Stateless young woman breaks barrier for Shona community at Kenya university

by Reuters
Wednesday, 18 November 2020 15:29 GMT

ARCHIVE PHOTO: University of Nairobi students walk outside the Kikuyu campus near the capital Nairobi, April 12, 2015. REUTERS/Thomas Mukoya

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Economics student Nosizi Reuben Dube is the first woman from Kenya's stateless Shona community to be admitted to university

NAIROBI, Nov 18 (Reuters) - Hundreds of poor children are missing out on state education in Kenya due to a lack of identification documents, rendering them officially stateless, even though they were born in the country and their communities have been there for generations.

Angelin Ruramayi Mutenda however, worked against all odds to ensure her daughter, Nosizi Reuben Dube, got the education she herself missed out on.

Nosizi, 20, is now the first young woman from her stateless Shona community in Kenya to be admitted to university where she is studying economics, the United Nations Commission for Human Rights says in video handouts and a statement to Reuters Television.

An estimated 18,500 stateless people live in Kenya. The Shona community, who originate from the former Rhodesia, now Zimbabwe, and who moved to Kenya in the 1960s, comprise about 3,500 individuals. They are the second largest group of stateless persons in Kenya, the UNHCR says.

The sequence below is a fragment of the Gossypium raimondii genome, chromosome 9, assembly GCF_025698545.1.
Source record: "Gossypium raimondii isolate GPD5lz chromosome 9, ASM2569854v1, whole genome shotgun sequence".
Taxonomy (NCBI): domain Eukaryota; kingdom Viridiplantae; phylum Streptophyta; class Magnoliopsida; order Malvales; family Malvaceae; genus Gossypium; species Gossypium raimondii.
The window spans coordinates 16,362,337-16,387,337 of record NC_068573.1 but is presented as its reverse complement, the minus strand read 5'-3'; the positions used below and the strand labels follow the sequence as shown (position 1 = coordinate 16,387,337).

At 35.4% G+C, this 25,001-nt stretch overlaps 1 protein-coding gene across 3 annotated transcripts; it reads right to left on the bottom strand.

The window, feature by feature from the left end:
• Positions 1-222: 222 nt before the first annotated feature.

Arriving with Rhodesian passports they were registered as British subjects. Most were unaware that they then had a two-year window to get Kenyan citizenship after the East African country gained independence from Britain in 1963, a UNHCR spokeswoman in Nairobi told Reuters.

Their children and grandchildren have been unable to acquire Kenyan citizenship because they cannot prove their parents' identities.

The University of Nairobi waived its requirement for a national ID for Nosizi.

"Even if in our culture girls aren't always taken to school, I resolved that Nosizi must get an education," Mutenda says in the video.

She and other women in the community survive by weaving baskets for sale, and Nosizi said her mother had to work extra hard to raise the money to send her to school.

"I wanted to break the norm. I have shown other young girls that it is possible," says Nosizi. "You have to be bold and courageous so that you can achieve what you want in life."

Most Shona girls drop out of school after primary school and only a few proceed to high school.

"We are very proud of her. We want to be just like her. None of us want to be left behind," Nosizi's young sister, Tema, said.

There's some progress. In 2019, the Kenyan government issued Shona children with birth certificates, a vital step towards ending statelessness.

(Writing by Emelia Sithole-Matarise; Editing by Alexandra Hudson)

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